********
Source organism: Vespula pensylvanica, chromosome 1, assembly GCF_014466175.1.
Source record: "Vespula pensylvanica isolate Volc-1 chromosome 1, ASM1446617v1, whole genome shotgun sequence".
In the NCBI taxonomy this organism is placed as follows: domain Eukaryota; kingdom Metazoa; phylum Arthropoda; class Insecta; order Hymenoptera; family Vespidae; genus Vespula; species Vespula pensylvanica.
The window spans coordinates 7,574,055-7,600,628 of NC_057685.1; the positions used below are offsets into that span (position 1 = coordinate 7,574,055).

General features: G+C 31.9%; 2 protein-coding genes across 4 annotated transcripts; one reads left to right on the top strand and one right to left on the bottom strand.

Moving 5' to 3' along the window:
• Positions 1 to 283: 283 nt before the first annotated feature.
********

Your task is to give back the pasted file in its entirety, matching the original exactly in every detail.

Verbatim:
Source organism: Vespula pensylvanica, chromosome 1, assembly GCF_014466175.1.
Source record: "Vespula pensylvanica isolate Volc-1 chromosome 1, ASM1446617v1, whole genome shotgun sequence".
In the NCBI taxonomy this organism is placed as follows: domain Eukaryota; kingdom Metazoa; phylum Arthropoda; class Insecta; order Hymenoptera; family Vespidae; genus Vespula; species Vespula pensylvanica.
The window spans coordinates 7,574,055-7,600,628 of NC_057685.1; the positions used below are offsets into that span (position 1 = coordinate 7,574,055).

General features: G+C 31.9%; 2 protein-coding genes across 4 annotated transcripts; one reads left to right on the top strand and one right to left on the bottom strand.

Moving 5' to 3' along the window:
• Positions 1 to 283: 283 nt before the first annotated feature.